Sebi, in its investigation report on allegations of insider trading on TFL, found prima facie violations committed by Dilip S Pendse and his relatives, associates and friends.
TFL had filed a complaint with Sebi alleging irregularities and violations committed by Mr Pendse relating to disclosures in the Letter of Offer dated March 30, 2001, for the rights issue of nine per cent cumulative convertible preferential shares of TFL and alleged insider trading. TFL made allegations in respect to breach of prudential norms and unlawful payment of dividend cheating, circular transactions, cheating, criminal breach of trust and falsification of accounts, mis-statements in an offer document and the resultant exposure under securities laws.
The TFL reply to the application of Economic Offences Wing (EOW) of the Mumbai Police for closure of the case is expected to raise the issue as to why facts regarding the falsification of accounts at TFL were suppressed from the board and public at large.
TFL is challenging the EOW report which did not find evidence against Mr Pendse.
TFLs reply is expected to reiterate the fact that TFL incurred a wrongful loss of Rs 453 crore in the issue of inter-corporate deposits (ICDs) which were sanctioned by Mr Pendse in favour of TFL subsidiary Niskalp in September-December 2000.
According to TFL legal counsel PR Vakil, the undisputed fact is that not a single rupee has been returned to the company by Niskalp, and there was breach of the contract committed dishonestly, causing wrongful loss to TFL.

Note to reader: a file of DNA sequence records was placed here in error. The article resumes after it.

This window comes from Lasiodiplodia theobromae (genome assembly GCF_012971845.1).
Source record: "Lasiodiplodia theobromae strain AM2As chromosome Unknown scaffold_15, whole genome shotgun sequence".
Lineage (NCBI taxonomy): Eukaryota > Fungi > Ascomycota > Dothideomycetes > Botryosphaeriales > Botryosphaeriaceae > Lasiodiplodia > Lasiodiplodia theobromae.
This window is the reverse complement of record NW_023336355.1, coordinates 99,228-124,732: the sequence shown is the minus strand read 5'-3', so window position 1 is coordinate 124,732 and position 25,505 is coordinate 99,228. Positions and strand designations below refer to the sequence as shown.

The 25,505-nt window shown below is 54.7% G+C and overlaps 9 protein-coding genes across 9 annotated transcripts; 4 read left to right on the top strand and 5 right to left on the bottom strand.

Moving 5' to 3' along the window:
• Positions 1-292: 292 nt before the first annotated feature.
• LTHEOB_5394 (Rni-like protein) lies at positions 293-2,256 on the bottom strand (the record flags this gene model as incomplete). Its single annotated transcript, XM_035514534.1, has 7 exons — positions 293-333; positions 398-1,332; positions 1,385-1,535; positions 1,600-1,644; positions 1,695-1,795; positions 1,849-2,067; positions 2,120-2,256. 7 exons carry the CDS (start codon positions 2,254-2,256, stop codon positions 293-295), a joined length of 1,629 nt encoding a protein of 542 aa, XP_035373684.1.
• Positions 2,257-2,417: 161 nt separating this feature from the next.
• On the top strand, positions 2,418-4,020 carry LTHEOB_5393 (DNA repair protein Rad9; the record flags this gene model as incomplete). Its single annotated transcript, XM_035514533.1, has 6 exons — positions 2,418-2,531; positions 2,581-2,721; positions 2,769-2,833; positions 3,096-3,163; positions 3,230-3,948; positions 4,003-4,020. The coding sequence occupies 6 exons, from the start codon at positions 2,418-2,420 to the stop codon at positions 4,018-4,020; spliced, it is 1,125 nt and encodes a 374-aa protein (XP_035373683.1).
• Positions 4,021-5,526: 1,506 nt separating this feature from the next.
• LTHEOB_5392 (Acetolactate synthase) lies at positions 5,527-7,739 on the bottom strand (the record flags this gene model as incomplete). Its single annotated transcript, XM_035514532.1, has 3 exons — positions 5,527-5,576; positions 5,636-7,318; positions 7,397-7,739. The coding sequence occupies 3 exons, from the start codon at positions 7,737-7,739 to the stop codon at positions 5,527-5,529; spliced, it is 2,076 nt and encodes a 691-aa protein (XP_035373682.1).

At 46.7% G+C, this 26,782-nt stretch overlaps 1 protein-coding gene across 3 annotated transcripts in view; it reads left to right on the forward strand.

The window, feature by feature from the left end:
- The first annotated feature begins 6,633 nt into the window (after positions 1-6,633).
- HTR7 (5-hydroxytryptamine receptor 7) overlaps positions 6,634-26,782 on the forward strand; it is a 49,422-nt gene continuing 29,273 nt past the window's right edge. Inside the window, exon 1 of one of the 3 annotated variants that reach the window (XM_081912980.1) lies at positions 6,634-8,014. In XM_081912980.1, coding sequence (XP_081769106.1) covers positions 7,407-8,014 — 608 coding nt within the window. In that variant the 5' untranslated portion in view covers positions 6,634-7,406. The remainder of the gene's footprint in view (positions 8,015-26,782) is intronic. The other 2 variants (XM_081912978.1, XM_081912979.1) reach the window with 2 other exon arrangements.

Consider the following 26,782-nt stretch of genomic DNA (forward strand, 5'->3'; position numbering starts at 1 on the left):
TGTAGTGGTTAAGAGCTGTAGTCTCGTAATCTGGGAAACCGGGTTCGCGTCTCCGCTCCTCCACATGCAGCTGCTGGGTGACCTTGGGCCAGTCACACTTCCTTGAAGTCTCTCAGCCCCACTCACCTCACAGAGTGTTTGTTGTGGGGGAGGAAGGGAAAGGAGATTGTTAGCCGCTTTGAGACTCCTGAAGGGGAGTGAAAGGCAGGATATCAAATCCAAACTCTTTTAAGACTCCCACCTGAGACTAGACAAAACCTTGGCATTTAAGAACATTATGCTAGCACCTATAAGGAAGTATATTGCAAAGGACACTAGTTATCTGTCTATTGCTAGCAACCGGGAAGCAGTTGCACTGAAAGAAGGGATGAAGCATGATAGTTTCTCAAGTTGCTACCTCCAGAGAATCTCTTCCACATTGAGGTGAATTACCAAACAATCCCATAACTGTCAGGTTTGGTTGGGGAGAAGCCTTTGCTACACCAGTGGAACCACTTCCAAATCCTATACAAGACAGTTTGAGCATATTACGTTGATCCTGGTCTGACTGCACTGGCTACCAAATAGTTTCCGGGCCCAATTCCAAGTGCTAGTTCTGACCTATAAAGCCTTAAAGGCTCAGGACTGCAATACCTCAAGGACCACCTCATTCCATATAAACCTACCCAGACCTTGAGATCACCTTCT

The only question that remains is whether it was a criminal breach of contract, or a civil, he added.
Mr Vakil said that while at this stage when the matter is pending decision in the criminal court, it will not be proper for him to say anything, lest it is interpreted to mean that he tried to influence the courts decision. The matter is coming up for hearing in the 19th Metropolitan Magistrate Court in Mumbai on October 23.
TFL is said to have adopted the view that all individuals connected with the mismanagement that led to the TFL fiasco, be taken up.
In connection with the contract notes and transactions in September 2000, TFL had stated in its FIR filed in October 2001 to the Joint Commissioner of Police, Crimes: The distinguishing feature is that the contract note and bills represent that the transactions were done during the settlement period from 1st September, 2000, to 15th September, 2000, and from 9th September, 2000 to 16th September, 2000, when in fact all the said shares were purchased in 31st March, 2001. It is also evident that why the dates of 15th and 16th September, 2000, were chosen for making these documents. In September, 2000, the market price of this scrip was about Rs 91 per share, the rate at which payment has been made for the purchase of the shares on 30th and 31st March, 2001. It is there clear that false ante-dated contract note and bills were made by both brokers and used by them with intent to support their claim for payment at the excessive rate and thereby they caused wrongful loss to IECIL (India Emerging Companies Investments Ltd).
TFL had also filed a civil case against Mr Pendse and others, seeking damages of Rs 424.5 crore. Prime defendant in the civil suit against 25 individuals and organisations, Mr Pendse has already filed his affidavit, giving his side of the story to the courts.